Honestly, I don’t think we think in those terms here in an everyday basis. Or maybe it’s so ingrained in us that we don’t really think about it. But if pushed to answer, I probably have a decent reputation for being consistent with myself. I guess…

But I guess that’s the paradox with honorable deeds. It’s something conferred to you from the outside. Really honorable people never do things for the sake of recognition. So all the so called honorable things I’ve ever done, that was never my starting point, only ever a side-effect.
I will say this: The moment social recognition becomes bigger than what I understand to be my own motives or intentions; I feel there’s a disjuncture. It makes me squirm. I’d rather people understand me, relate to me, human to human, rather than honor me, laud me, and put me on a pedestal.

augustlan's avatar

Acting honorably is very important to me, but my honor (reputation/saving face) is not a big factor in my life. It’s far more important to me that I act in accordance with my beliefs than what anyone thinks of my doing so. Conversely, my husband is very much about honor. He is 9 years older than I am, more conservative than I am, and kind of an old-school guy in that way. In my personal view, that makes him far less flexible than I, and has him acting in ways that are not in accordance with his beliefs at times. As a hypothetical example, if I said something rash to one of my kids (“Do that again, and I’ll spank you”), I would rethink it and not actually carry out the threatened punishment, because it’s not in accordance with my beliefs. It’s not in accordance with his, either, but if he said it… he’d do it. For honor. I tend to think the difference is age-related and possibly conservative/liberal related.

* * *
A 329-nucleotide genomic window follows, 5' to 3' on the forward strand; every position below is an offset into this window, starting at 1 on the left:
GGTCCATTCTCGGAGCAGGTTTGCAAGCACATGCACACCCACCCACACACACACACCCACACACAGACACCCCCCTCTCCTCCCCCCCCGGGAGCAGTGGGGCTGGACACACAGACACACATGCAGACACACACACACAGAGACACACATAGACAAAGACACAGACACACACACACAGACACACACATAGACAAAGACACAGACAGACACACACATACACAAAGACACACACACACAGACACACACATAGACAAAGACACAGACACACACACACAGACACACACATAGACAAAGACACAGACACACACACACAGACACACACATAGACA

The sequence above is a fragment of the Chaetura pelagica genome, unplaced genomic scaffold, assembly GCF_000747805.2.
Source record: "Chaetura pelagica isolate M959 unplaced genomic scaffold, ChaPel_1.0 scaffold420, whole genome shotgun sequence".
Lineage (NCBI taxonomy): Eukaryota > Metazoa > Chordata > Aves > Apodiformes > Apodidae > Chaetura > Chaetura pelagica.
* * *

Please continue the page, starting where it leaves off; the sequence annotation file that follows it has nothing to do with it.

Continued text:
I am female, 45, and live in West Virginia.

Nullo's avatar

I’m not sure if it counts as honor, but I want my life to be consistent, as much as possible, with my beliefs and ideals. Since my ideals are still pretty close to mainstream America, I haven’t had any issues yet.

josie's avatar

Male, approaching middle age, Ohio, USA.
A dishonorable person can never be trusted. Since at some point or another we all may require the trust of someone else in order to achieve our goals, the inability to gain that trust is a permanent handicap to success and happiness.
Plus, there is the psychological burden of being dishonorable. One must either construct a complex system of evasion and denial of it, which is difficult to do and psychologically harmful in the long term, or one must suffer low self esteem which is also a problem.

janbb's avatar

A big part. I am going through a separation and pending divorce and doing my best to do it with honor.

fremen_warrior's avatar

Male, approaching 30, Central/Eastern Europe. Honour plays a bigger part in my life then I care to admit usually. I find that being honourable makes it easier to sort your life out, some decisions are simpler to make, and a few more difficult with a firm moral compass and / or a strong sense of honour to guide you. It can lead to black and white thinking, this or that, no middle ground. Not sure if that’s always good.